HK law needs ‘run-in’ : Ip

By Chen Qingqing and Bai Yunyi Source:Global Times Published: 2020/7/3 23:38:41

Regina Ip Lau Suk-yee Photo: Zhao Yu/GT


It's been less than a week since the national security law for Hong Kong was passed and enacted, which still needs a "run-in" process in fitting in with the local law and enforcement procedures in the city, with more detailed ordinances under the law expected to come out to handle different situations and accurately enforce the law, Regina Ip Lau Suk-yee, a member of the Executive Council and former security secretary, told the Global Times on Friday. 

Under Hong Kong's common law system, deciding whether someone violated the law would be a combination of law and evidence. For example, the national security law for Hong Kong has not detailed the possible offenses, while the Department of Justice would give out clear and professional explanation, Ip noted.

"When analyzing each case, it should clarify the suspect's intention to decide whether he violates the national security law or other laws in Hong Kong," she said. 

Ip made the comments after the Hong Kong Special Administrative Region (HKSAR) government said on Thursday that the slogan, "Liberate Hong Kong, Revolution of Our Time," implies secessionism, alienating HKSAR from China, changing HKSAR's legal status or subverting State power under the current circumstances. Such a statement was made after the Hong Kong Police Force (HKPF) arrested 10 people for allegedly violating the national security law for Hong Kong. Among those, several were arrested for showing materials with "Hong Kong Independence" slogans.

Some opposition and extremist forces, who have been smearing the HKSAR government and HKPF since the social turmoil in 2019, have been criticizing the recent arrests by claiming that the central and local governments are trying to suppress freedom of press by silencing activists, cracking down on online speech, and prohibiting all types of anti-government slogans, as well as posters and banners. 

"If a person owns some objects suspected of promoting the slogan 'Hong Kong independence', owning the objects might not be offense, but if this is part of organized activity, it might have problems," she said, adding that the intent behind those moves are the most important factors to be considered.

Ip said she does not believe any 'Culture Revolution'-style campaigns in the city exist at present when Hong Kong secessionists like Joshua Wong compared law enforcement to "White Terror" with arbitrary prosecutions, secret trials or curbing public opinion. 

"There will be a process for the national security law and local laws in Hong Kong to work with each other, which still needs more time to see the effect," Ip said.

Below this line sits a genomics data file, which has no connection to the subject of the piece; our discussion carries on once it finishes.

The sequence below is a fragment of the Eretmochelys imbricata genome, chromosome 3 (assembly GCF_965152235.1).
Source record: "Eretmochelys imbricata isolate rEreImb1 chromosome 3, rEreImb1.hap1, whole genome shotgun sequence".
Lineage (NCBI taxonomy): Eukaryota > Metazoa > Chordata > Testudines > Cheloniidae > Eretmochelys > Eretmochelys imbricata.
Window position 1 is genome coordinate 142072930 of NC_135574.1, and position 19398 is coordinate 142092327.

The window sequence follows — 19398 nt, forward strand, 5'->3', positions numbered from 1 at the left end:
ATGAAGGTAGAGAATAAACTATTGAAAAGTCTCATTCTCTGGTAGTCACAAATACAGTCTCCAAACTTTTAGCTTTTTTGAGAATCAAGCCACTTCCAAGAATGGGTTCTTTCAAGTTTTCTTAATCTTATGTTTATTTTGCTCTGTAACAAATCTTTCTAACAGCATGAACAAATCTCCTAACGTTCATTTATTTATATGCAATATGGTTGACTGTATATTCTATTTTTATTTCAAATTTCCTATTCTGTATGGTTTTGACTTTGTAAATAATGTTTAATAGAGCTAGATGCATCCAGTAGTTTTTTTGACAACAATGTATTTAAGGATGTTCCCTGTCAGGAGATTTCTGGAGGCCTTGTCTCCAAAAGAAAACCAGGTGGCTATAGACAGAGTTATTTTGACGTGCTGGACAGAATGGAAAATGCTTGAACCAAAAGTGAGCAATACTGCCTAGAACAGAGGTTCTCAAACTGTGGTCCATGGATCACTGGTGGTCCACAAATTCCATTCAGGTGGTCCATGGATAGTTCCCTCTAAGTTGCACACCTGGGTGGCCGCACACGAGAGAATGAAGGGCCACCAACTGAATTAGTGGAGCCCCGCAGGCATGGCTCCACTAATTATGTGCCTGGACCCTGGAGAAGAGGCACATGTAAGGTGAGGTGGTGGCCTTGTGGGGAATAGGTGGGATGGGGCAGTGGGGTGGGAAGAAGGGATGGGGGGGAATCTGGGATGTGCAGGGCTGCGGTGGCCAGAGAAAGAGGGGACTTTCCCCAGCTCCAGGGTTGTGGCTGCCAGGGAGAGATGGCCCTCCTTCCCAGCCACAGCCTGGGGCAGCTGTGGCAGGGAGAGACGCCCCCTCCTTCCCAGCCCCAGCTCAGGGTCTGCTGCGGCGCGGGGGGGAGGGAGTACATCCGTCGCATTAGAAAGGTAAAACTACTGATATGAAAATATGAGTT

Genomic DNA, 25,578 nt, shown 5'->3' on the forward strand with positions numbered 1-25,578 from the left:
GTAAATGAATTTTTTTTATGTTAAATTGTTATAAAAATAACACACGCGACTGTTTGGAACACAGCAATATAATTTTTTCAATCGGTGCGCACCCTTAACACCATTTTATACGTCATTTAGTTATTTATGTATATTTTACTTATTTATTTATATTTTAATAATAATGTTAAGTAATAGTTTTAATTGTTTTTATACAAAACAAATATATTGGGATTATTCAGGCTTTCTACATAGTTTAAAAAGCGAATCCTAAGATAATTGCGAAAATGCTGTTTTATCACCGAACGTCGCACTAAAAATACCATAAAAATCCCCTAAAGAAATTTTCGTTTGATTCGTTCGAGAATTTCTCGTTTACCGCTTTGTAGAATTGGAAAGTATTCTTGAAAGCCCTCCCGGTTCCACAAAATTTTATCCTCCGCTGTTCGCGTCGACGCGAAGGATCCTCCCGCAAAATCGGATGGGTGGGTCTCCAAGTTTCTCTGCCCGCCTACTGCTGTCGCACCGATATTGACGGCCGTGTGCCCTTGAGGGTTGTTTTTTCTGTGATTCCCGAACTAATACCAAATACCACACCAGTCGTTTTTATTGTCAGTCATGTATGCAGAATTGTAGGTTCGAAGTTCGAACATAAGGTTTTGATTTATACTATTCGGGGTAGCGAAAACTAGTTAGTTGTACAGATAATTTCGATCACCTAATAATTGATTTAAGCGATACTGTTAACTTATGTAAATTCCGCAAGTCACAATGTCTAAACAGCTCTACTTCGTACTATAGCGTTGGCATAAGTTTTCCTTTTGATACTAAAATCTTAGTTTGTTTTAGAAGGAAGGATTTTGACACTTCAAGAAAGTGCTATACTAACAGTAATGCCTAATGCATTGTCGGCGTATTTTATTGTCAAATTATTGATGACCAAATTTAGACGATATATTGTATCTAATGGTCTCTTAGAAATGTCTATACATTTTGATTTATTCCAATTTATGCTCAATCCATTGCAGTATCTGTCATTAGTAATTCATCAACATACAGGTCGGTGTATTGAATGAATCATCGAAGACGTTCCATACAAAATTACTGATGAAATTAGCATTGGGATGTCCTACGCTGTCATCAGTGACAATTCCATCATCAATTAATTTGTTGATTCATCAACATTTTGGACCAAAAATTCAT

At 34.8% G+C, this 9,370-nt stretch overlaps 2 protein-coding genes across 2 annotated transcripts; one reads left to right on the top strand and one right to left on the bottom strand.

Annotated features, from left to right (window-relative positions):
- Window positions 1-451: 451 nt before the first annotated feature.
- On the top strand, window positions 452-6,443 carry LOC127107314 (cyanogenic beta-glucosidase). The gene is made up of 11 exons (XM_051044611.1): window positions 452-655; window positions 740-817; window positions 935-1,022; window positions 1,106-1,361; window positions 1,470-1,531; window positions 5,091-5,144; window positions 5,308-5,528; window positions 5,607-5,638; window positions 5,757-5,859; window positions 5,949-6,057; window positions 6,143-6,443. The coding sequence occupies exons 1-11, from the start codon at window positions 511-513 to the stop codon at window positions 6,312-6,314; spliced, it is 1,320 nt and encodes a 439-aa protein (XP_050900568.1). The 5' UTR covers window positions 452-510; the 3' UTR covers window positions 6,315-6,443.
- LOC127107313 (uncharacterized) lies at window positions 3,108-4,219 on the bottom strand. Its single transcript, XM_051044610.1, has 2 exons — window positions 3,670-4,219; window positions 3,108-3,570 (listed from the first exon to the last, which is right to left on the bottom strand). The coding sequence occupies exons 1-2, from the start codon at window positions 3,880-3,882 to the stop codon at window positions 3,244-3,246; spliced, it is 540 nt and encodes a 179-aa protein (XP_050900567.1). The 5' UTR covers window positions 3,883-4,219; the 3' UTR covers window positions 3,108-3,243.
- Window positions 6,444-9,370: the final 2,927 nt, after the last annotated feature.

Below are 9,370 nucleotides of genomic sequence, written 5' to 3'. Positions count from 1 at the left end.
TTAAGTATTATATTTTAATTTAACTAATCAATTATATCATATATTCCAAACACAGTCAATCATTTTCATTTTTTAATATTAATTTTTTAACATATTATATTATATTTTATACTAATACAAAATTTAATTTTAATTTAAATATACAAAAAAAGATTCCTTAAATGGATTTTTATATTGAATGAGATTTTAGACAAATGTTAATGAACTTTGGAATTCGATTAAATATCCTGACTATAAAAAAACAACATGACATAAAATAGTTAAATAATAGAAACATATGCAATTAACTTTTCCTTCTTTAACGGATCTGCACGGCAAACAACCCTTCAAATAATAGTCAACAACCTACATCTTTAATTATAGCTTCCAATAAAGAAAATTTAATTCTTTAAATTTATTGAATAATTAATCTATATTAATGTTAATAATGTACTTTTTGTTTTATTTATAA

On concerns that the new law may erode the judicial independence of Hong Kong, Ip said some agencies apparently go beyond the HKSAR according to the law, referring to the chief executive appointing a number of judges under the national security law for Hong Kong. 

However, like Chief Justice Geoffrey Ma has said on the designation of judges and the operation of courts are concerned, these two aspects must be subject to the requirements of the Basic Law, while judges of foreign nationality are not excluded.

The foreign media and governments have been holding biased views toward our political system, deeming it as an authoritarian government. But they ignore the fact that the law states that most cases would be handled by the local law enforcement mechanism, Ip said. 

Article 14 states that no institution, organization or individual in the HKSAR shall interfere in the work of the Committee for Safeguarding National Security of the Hong Kong. Information related to the work of the Committee shall not be subject to disclosure. Decisions made by the Committee shall not be open to judicial review.

This is different from our common arrangement, as under the common law, all decisions made by public bodies are subject to judicial review, Ip said. 

But according to the international convention on human rights, all freedoms are not absolute and can be restricted by law on national security matters, Ip said. 

Given that some critics say the committee is too powerful or erodes judiciary independence, Ip said national security-relevant laws have characteristics of supremacy, and relevant laws in every country would give administrations more power. 

"Law enforcement authorities have been empowered a lot, especially in intercepting communications and information monitoring," she said. 

As for how to properly implement the law, instead of abuse of the law, Ip said that the new prosecution division will decide whether the original intention was secession or other crimes listed in the law. "But we still don't have enough experience in this sector, and we will fumble along the way," she said.


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